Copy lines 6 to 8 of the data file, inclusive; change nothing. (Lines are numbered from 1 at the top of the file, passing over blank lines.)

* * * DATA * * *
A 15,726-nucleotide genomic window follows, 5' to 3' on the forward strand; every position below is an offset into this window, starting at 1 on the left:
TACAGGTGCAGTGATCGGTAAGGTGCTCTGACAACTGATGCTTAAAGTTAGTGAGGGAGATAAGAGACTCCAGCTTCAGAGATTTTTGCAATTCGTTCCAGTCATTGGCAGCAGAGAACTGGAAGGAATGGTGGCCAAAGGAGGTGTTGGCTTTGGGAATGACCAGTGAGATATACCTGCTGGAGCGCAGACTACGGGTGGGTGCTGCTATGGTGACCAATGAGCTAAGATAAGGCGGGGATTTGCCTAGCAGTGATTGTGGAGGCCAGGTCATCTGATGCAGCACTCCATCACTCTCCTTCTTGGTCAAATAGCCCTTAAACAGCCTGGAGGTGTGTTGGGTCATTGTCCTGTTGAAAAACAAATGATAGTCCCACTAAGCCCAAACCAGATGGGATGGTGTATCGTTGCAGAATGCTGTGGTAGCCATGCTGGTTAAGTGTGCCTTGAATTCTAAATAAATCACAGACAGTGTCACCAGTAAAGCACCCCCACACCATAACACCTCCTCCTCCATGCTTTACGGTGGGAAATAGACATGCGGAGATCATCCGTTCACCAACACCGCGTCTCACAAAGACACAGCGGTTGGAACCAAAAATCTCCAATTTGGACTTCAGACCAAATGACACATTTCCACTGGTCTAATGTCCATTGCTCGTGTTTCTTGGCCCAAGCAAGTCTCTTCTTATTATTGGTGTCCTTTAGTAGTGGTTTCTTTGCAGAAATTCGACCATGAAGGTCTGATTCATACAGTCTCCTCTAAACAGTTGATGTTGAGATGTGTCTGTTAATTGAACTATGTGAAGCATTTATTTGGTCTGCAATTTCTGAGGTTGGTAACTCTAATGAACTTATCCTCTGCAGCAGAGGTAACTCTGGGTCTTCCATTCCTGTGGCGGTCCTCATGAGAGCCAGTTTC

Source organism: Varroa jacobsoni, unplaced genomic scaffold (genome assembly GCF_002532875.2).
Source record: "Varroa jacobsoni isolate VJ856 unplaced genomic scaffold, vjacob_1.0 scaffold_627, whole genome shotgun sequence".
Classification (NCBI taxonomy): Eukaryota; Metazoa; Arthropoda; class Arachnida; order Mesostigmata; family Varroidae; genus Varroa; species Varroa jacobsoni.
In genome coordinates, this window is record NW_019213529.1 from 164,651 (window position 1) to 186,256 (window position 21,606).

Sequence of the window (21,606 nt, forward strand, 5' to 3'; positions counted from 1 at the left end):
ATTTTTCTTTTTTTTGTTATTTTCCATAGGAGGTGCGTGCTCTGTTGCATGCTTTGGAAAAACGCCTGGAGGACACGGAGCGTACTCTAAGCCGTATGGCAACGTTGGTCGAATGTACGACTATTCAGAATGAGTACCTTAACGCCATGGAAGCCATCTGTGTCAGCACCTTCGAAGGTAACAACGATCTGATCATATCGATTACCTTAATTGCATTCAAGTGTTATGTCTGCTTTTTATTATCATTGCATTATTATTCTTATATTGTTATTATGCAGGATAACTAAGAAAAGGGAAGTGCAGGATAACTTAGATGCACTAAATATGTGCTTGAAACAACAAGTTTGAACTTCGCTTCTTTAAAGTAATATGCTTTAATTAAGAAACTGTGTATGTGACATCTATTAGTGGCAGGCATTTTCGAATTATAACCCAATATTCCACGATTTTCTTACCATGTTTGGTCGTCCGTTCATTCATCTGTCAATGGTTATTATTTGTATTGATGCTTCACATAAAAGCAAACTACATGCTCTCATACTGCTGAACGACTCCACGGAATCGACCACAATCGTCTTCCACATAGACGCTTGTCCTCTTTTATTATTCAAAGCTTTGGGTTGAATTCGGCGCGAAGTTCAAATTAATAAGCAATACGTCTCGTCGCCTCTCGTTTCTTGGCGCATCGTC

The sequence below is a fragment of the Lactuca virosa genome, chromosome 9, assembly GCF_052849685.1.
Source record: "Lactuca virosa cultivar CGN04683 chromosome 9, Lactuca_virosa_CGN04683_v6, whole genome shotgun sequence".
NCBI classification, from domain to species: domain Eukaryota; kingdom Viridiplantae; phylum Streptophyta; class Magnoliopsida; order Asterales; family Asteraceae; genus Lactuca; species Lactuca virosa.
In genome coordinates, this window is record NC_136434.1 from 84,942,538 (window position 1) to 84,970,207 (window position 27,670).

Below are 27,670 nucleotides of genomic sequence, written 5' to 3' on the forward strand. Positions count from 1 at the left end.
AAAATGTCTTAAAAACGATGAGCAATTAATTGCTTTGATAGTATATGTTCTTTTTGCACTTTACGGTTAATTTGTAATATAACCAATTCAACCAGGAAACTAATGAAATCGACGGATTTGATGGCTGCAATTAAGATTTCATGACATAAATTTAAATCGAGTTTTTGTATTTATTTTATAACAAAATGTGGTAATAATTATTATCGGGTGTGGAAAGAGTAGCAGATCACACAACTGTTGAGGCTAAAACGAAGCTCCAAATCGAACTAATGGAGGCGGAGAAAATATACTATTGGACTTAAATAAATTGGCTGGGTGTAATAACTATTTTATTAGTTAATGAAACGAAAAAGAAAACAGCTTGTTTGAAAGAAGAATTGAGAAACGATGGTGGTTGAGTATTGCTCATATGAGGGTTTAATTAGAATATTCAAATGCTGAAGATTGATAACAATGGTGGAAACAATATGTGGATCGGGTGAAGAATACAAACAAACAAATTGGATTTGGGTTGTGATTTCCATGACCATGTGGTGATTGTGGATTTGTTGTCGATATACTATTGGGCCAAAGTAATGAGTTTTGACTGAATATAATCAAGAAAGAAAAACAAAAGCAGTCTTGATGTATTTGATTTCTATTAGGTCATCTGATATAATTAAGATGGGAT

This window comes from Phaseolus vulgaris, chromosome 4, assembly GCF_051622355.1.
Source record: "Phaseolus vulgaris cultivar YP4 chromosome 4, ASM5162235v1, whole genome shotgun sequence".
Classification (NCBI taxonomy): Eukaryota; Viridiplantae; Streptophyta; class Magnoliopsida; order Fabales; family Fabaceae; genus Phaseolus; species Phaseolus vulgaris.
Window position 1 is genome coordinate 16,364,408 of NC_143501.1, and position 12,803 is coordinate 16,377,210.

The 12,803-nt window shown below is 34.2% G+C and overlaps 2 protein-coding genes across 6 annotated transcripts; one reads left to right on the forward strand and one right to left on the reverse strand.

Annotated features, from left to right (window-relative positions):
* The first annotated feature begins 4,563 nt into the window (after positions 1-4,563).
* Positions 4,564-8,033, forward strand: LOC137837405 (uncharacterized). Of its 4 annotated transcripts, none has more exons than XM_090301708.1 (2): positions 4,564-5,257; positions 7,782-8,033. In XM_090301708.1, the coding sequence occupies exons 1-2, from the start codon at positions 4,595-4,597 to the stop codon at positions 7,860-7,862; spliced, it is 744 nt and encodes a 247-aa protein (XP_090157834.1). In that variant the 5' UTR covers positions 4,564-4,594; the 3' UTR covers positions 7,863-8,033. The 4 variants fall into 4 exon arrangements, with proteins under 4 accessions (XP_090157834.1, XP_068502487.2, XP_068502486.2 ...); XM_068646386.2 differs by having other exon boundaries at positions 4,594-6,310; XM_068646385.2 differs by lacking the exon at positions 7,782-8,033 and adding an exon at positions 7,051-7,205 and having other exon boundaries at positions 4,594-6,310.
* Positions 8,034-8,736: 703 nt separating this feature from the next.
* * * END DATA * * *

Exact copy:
In genome coordinates, this window is record NW_019213529.1 from 164,651 (window position 1) to 186,256 (window position 21,606).

Sequence of the window (21,606 nt, forward strand, 5' to 3'; positions counted from 1 at the left end):
ATTTTTCTTTTTTTTGTTATTTTCCATAGGAGGTGCGTGCTCTGTTGCATGCTTTGGAAAAACGCCTGGAGGACACGGAGCGTACTCTAAGCCGTATGGCAACGTTGGTCGAATGTACGACTATTCAGAATGAGTACCTTAACGCCATGGAAGCCATCTGTGTCAGCACCTTCGAAGGTAACAACGATCTGATCATATCGATTACCTTAATTGCATTCAAGTGTTATGTCTGCTTTTTATTATCATTGCATTATTATTCTTATATTGTTATTATGCAGGATAACTAAGAAAAGGGAAGTGCAGGATAACTTAGATGCACTAAATATGTGCTTGAAACAACAAGTTTGAACTTCGCTTCTTTAAAGTAATATGCTTTAATTAAGAAACTGTGTATGTGACATCTATTAGTGGCAGGCATTTTCGAATTATAACCCAATATTCCACGATTTTCTTACCATGTTTGGTCGTCCGTTCATTCATCTGTCAATGGTTATTATTTGTATTGATGCTTCACATAAAAGCAAACTACATGCTCTCATACTGCTGAACGACTCCACGGAATCGACCACAATCGTCTTCCACATAGACGCTTGTCCTCTTTTATTATTCAAAGCTTTGGGTTGAATTCGGCGCGAAGTTCAAATTAATAAGCAATACGTCTCGTCGCCTCTCGTTTCTTGGCGCATCGTC